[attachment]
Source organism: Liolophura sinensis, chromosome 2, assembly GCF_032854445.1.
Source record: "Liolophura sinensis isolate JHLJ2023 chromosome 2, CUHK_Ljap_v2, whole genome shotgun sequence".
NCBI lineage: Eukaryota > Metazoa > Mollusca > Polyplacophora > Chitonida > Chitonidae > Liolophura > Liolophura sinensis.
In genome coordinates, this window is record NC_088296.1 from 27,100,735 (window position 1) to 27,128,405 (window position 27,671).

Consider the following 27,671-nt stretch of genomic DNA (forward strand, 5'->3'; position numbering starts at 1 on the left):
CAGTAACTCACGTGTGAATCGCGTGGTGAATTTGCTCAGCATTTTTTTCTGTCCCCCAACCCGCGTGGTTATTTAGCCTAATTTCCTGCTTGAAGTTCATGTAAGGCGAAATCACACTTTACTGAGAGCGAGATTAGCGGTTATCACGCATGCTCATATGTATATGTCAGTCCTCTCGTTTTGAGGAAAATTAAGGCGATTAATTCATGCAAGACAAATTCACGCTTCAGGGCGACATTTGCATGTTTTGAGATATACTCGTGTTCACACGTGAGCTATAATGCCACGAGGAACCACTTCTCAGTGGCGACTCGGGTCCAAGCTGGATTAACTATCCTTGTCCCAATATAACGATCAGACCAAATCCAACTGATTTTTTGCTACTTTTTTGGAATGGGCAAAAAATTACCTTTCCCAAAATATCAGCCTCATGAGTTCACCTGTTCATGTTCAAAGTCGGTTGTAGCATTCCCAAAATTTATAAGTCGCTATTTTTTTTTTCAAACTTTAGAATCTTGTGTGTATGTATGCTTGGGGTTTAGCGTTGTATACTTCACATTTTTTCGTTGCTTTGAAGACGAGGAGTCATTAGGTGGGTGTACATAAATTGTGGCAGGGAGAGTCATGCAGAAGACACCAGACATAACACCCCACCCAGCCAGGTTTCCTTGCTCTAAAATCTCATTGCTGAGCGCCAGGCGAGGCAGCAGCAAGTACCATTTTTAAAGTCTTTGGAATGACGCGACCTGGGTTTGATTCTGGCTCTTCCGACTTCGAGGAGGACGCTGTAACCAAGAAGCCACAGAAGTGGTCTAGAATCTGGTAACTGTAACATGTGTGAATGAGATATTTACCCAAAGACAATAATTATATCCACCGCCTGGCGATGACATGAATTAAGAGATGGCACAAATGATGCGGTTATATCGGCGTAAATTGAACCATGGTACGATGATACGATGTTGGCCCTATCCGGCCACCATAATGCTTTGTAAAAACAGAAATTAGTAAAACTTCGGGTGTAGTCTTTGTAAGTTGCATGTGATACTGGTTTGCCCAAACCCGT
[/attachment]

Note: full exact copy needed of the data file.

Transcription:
Source organism: Liolophura sinensis, chromosome 2, assembly GCF_032854445.1.
Source record: "Liolophura sinensis isolate JHLJ2023 chromosome 2, CUHK_Ljap_v2, whole genome shotgun sequence".
NCBI lineage: Eukaryota > Metazoa > Mollusca > Polyplacophora > Chitonida > Chitonidae > Liolophura > Liolophura sinensis.
In genome coordinates, this window is record NC_088296.1 from 27,100,735 (window position 1) to 27,128,405 (window position 27,671).

Consider the following 27,671-nt stretch of genomic DNA (forward strand, 5'->3'; position numbering starts at 1 on the left):
CAGTAACTCACGTGTGAATCGCGTGGTGAATTTGCTCAGCATTTTTTTCTGTCCCCCAACCCGCGTGGTTATTTAGCCTAATTTCCTGCTTGAAGTTCATGTAAGGCGAAATCACACTTTACTGAGAGCGAGATTAGCGGTTATCACGCATGCTCATATGTATATGTCAGTCCTCTCGTTTTGAGGAAAATTAAGGCGATTAATTCATGCAAGACAAATTCACGCTTCAGGGCGACATTTGCATGTTTTGAGATATACTCGTGTTCACACGTGAGCTATAATGCCACGAGGAACCACTTCTCAGTGGCGACTCGGGTCCAAGCTGGATTAACTATCCTTGTCCCAATATAACGATCAGACCAAATCCAACTGATTTTTTGCTACTTTTTTGGAATGGGCAAAAAATTACCTTTCCCAAAATATCAGCCTCATGAGTTCACCTGTTCATGTTCAAAGTCGGTTGTAGCATTCCCAAAATTTATAAGTCGCTATTTTTTTTTTCAAACTTTAGAATCTTGTGTGTATGTATGCTTGGGGTTTAGCGTTGTATACTTCACATTTTTTCGTTGCTTTGAAGACGAGGAGTCATTAGGTGGGTGTACATAAATTGTGGCAGGGAGAGTCATGCAGAAGACACCAGACATAACACCCCACCCAGCCAGGTTTCCTTGCTCTAAAATCTCATTGCTGAGCGCCAGGCGAGGCAGCAGCAAGTACCATTTTTAAAGTCTTTGGAATGACGCGACCTGGGTTTGATTCTGGCTCTTCCGACTTCGAGGAGGACGCTGTAACCAAGAAGCCACAGAAGTGGTCTAGAATCTGGTAACTGTAACATGTGTGAATGAGATATTTACCCAAAGACAATAATTATATCCACCGCCTGGCGATGACATGAATTAAGAGATGGCACAAATGATGCGGTTATATCGGCGTAAATTGAACCATGGTACGATGATACGATGTTGGCCCTATCCGGCCACCATAATGCTTTGTAAAAACAGAAATTAGTAAAACTTCGGGTGTAGTCTTTGTAAGTTGCATGTGATACTGGTTTGCCCAAACCCGT